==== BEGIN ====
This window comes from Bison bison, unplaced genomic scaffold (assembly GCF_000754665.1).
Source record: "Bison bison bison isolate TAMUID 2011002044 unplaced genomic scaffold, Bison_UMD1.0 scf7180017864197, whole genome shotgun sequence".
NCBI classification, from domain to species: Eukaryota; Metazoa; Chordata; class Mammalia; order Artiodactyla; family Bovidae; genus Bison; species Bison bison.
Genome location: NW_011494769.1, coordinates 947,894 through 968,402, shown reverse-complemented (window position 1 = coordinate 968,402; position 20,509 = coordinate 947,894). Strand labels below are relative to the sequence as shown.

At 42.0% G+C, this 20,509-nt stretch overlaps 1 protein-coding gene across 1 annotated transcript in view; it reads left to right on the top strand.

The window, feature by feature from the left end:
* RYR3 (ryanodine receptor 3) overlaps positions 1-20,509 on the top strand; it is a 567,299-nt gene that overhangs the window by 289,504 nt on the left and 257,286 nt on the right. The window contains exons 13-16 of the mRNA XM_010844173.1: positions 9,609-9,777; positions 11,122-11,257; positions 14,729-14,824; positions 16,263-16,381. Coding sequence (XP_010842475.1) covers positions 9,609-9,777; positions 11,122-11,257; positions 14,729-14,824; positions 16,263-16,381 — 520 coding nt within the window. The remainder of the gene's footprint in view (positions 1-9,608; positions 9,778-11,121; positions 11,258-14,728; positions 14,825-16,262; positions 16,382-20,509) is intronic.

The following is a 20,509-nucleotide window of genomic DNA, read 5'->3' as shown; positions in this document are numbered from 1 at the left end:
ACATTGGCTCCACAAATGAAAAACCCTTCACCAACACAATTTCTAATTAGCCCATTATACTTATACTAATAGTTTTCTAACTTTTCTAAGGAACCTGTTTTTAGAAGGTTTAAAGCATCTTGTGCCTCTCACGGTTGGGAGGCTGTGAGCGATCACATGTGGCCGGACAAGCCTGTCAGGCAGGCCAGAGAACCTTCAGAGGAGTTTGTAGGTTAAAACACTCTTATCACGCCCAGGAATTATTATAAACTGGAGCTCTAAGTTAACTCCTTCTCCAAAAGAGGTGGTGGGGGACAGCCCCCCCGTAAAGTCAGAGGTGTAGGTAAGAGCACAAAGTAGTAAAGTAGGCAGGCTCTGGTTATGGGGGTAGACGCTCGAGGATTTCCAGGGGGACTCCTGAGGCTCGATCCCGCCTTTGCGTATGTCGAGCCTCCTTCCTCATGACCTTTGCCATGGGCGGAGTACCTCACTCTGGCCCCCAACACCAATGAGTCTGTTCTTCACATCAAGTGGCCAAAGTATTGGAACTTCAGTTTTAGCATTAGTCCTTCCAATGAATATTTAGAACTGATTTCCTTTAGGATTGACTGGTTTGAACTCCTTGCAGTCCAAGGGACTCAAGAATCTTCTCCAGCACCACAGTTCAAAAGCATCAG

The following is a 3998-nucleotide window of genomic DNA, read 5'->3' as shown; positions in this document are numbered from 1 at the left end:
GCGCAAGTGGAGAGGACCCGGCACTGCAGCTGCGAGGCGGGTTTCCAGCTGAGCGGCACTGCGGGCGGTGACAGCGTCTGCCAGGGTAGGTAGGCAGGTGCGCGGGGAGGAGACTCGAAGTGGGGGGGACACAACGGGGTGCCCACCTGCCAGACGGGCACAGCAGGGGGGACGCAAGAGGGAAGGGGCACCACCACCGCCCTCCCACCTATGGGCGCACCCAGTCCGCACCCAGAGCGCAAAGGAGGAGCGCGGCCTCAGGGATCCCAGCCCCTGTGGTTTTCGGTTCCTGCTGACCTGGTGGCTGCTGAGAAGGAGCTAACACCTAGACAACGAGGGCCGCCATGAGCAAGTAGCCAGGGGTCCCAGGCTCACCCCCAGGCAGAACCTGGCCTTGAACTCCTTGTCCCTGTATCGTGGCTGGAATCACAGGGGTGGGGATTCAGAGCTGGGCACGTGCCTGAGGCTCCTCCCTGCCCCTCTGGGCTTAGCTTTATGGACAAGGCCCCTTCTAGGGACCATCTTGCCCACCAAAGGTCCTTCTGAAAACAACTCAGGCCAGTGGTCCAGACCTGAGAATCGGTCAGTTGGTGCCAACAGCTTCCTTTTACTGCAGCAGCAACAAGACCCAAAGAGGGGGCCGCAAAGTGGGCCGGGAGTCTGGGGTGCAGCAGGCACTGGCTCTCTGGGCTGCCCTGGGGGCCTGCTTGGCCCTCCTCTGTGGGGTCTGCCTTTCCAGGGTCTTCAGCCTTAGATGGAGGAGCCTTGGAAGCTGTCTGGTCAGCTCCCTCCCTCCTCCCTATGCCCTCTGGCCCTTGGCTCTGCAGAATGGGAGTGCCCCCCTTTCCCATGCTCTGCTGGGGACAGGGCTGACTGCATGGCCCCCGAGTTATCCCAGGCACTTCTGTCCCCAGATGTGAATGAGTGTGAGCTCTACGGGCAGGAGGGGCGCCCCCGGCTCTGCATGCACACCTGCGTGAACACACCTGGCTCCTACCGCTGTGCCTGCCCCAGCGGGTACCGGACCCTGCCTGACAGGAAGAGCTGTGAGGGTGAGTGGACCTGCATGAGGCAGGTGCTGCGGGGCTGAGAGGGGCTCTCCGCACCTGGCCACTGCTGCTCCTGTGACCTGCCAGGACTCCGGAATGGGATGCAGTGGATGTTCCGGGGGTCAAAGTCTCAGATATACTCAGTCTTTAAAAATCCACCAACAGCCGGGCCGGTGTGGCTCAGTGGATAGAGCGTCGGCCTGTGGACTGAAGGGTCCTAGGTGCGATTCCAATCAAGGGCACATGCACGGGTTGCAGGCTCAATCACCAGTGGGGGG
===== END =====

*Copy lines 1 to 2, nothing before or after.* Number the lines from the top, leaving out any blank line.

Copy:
This window comes from Bison bison, unplaced genomic scaffold (assembly GCF_000754665.1).
Source record: "Bison bison bison isolate TAMUID 2011002044 unplaced genomic scaffold, Bison_UMD1.0 scf7180017864197, whole genome shotgun sequence".